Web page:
# getMatrix

Matrix representation of quantum circuit or gate

Since R2023a

Installation Required: This functionality requires MATLAB Support Package for Quantum Computing.

## Syntax

``M = getMatrix(c)``

## Description

example

````M = getMatrix(c)` returns the unitary matrix representation of a quantum circuit or gate. The size of the matrix is ${2}^{n}$-by-${2}^{n}$, where n is the largest qubit index of the circuit or gate.```

## Examples

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Construct a simple swap gate that acts on two target qubits with indices 1 and 2.

`g = swapGate(1,2);`

Get the matrix representation of the swap gate.

`M = getMatrix(g)`
```M = 1 0 0 0 0 0 1 0 0 1 0 0 0 0 0 1```

The rows and columns of this matrix each represent the basis states $|00〉$, $|01〉$, $|10〉$, and $|11〉$, respectively. That is, the second column of the matrix represents the swap gate being applied to state $|01〉$, which results in state $|10〉$. The third column of the matrix represents the swap gate being applied to state $|10〉$, which results in state $|01〉$. For more information about basis states, see Basis States Definition.

Create a quantum circuit that consists of a Hadamard gate and a controlled X gate to entangle two qubits.

```gates = [hGate(1); cxGate(1,2)]; c = quantumCircuit(gates);```

Find the matrix representation of the circuit.

`M = getMatrix(c)`
```M = 0.7071 0 0.7071 0 0 0.7071 0 0.7071 0 0.7071 0 -0.7071 0.7071 0 -0.7071 0```

Create an array of inner gates that consists of a Pauli X gate, a Hadamard gate, and a swap gate.

`gates = [xGate(1); hGate(2); swapGate(1,2)]`
```gates = 3×1 SimpleGate array with gates: Id Gate Control Target 1 x 1 2 h 2 3 swap [1,2] ```

Construct a composite gate from the array of inner gates. The composite gate acts on qubits 1 and 3 of the outer circuit containing this gate.

`cg = compositeGate(gates,[1 3]);`

Get the matrix representation of the composite gate.

`M = getMatrix(cg)`
```M = 0 0 0 0 0.7071 0.7071 0 0 0.7071 0.7071 0 0 0 0 0 0 0 0 0 0 0 0 0.7071 0.7071 0 0 0.7071 0.7071 0 0 0 0 0 0 0 0 0.7071 -0.7071 0 0 0.7071 -0.7071 0 0 0 0 0 0 0 0 0 0 0 0 0.7071 -0.7071 0 0 0.7071 -0.7071 0 0 0 0```

## Input Arguments

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Quantum circuit or gate, specified as a `quantumCircuit`, `SimpleGate`, or `CompositeGate` object. The size of the returned matrix is ${2}^{n}$-by-${2}^{n}$, where n is the largest qubit index of the quantum circuit or gate.

## Limitations

• Because the size of the matrix that represents a quantum circuit or gate operation scales as ${2}^{n}$-by-${2}^{n}$ as the number of qubits n grows, using `getMatrix` is practical only when n is less than about 15.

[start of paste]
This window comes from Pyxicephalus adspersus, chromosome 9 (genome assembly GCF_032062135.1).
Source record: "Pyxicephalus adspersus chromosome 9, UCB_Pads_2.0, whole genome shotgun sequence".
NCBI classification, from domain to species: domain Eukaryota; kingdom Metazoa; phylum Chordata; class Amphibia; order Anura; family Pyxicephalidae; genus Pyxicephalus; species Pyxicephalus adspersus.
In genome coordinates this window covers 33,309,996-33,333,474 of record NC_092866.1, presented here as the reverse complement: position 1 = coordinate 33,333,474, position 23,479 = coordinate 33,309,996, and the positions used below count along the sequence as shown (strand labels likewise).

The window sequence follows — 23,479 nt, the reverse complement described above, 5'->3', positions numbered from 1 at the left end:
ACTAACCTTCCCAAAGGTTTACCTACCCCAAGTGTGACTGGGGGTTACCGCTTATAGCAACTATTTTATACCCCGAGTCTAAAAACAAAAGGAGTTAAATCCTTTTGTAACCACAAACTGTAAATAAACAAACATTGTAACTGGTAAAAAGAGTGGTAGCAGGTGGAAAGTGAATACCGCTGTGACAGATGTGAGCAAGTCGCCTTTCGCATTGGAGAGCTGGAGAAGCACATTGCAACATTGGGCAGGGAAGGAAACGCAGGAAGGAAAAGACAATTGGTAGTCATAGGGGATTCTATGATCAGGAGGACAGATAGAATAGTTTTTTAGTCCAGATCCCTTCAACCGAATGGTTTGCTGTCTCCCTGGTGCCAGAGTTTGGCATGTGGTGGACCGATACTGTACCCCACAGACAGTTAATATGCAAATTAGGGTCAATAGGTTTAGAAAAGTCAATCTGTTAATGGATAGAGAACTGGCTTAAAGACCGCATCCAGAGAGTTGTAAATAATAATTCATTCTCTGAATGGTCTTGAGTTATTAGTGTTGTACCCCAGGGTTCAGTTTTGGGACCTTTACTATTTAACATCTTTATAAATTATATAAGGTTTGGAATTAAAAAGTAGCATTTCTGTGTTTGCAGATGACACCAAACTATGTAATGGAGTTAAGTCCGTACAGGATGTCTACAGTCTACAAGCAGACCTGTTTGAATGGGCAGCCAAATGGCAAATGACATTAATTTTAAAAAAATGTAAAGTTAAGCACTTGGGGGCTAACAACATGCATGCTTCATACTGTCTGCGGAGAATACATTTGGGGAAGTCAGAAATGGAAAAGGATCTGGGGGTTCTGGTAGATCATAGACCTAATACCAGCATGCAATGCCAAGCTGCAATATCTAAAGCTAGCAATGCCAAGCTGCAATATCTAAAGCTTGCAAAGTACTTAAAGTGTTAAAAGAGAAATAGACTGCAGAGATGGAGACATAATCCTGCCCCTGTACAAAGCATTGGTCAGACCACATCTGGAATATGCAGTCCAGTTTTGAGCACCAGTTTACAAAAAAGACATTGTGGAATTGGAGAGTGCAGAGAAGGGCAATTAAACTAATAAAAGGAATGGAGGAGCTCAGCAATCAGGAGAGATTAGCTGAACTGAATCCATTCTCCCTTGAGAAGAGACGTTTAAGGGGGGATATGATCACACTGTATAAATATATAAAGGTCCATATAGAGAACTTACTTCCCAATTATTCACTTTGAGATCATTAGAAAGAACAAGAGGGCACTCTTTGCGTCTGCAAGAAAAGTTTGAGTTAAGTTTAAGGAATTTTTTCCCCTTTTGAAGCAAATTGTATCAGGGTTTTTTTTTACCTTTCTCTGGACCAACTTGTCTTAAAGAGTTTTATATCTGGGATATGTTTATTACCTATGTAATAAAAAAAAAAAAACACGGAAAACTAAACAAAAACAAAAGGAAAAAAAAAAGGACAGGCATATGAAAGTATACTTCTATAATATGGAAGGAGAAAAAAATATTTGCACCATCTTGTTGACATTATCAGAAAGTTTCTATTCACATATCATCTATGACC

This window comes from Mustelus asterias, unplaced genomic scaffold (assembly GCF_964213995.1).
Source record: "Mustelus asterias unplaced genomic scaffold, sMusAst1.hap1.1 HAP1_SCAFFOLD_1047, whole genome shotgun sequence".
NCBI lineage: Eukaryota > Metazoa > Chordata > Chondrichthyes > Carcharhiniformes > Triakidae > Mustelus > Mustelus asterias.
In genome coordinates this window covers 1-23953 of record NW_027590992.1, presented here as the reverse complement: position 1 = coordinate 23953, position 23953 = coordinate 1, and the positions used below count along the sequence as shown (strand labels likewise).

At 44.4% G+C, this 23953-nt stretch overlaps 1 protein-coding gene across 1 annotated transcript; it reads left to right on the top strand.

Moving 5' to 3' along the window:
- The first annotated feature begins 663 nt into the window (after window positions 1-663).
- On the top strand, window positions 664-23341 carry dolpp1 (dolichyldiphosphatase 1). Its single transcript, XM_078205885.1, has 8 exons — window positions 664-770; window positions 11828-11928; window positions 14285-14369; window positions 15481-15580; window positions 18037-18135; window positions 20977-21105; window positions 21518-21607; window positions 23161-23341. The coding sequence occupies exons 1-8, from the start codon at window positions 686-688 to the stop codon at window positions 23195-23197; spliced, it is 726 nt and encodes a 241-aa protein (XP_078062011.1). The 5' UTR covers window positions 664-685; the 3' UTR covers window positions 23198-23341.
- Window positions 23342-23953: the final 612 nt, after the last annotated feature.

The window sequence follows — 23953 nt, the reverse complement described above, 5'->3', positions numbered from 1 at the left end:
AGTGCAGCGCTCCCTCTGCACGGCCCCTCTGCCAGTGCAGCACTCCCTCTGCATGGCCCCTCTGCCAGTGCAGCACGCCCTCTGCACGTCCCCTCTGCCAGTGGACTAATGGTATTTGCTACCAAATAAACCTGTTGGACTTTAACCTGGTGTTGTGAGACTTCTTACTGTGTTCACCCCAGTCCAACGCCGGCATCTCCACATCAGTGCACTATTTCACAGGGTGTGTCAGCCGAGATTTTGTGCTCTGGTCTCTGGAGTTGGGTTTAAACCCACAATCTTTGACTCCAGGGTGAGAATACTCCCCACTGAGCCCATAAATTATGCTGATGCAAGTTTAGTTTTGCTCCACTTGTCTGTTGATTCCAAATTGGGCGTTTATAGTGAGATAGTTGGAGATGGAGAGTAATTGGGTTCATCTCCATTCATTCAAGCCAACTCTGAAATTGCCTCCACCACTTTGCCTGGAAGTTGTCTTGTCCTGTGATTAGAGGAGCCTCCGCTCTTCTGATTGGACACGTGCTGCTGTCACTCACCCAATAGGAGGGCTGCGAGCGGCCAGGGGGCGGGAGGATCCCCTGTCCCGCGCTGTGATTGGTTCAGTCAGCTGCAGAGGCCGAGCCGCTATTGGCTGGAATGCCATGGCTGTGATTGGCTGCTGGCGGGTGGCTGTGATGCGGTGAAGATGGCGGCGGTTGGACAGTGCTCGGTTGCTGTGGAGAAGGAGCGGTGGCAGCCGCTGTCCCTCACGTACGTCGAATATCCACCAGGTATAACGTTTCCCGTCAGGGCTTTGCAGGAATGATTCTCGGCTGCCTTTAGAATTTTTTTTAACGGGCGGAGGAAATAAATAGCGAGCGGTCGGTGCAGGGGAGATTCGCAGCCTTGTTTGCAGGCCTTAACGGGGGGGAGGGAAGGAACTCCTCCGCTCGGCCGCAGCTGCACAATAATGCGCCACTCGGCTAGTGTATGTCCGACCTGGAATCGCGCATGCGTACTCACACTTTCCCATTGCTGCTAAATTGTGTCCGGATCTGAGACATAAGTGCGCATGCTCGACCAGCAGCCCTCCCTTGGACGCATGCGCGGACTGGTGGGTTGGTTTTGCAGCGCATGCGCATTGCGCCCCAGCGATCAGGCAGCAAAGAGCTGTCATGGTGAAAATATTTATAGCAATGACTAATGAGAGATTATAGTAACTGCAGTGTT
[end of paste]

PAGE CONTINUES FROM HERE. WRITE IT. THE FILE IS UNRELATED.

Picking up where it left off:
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### Basis States Definition

• For a quantum circuit with n qubits, the overall ${2}^{n}$ basis states are constructed from the Kronecker product of the n qubit bases with ordering from left to right for qubits with the lowest index to the highest index. In other words, if the basis of a single qubit with index k is labeled as $|{q}_{k}〉$ (which can be $|0〉$ or $|1〉$), then the basis states of the circuit with n qubits are represented by $|{q}_{1}〉\otimes ...\otimes |{q}_{k}〉\otimes ...\otimes |{q}_{n}〉$. For example, for a circuit with two qubits, all possible basis states expressed as a column vector are $|{q}_{1}{q}_{2}〉={\left[|00〉,|01〉,|10〉,|11〉\right]}^{T}$. This definition follows most textbooks.

• The matrix representation of a circuit or gate operates on a quantum state that is represented by the linear combinations of the ${2}^{n}$ basis states using the above ordering. For example, consider the controlled X gate that operates on a target qubit (with index 2) based on the state of a control qubit (with index 1). If the control qubit is in the $|0〉$ state, this gate does nothing. If the control qubit is in the $|1〉$ state, this gate applies the Pauli X gate $\left[\begin{array}{cc}0& 1\\ 1& 0\end{array}\right]$ to the target qubit. The matrix representation of the controlled X gate is

`$\left[\begin{array}{cccc}1& 0& 0& 0\\ 0& 1& 0& 0\\ 0& 0& 0& 1\\ 0& 0& 1& 0\end{array}\right].$`

## Tips

• To compare if two circuits perform an equivalent operation, you can use `getMatrix` to get the matrix representations of the circuits. If the two matrices are equal, then the circuits are equivalent.

## Version History

Introduced in R2023a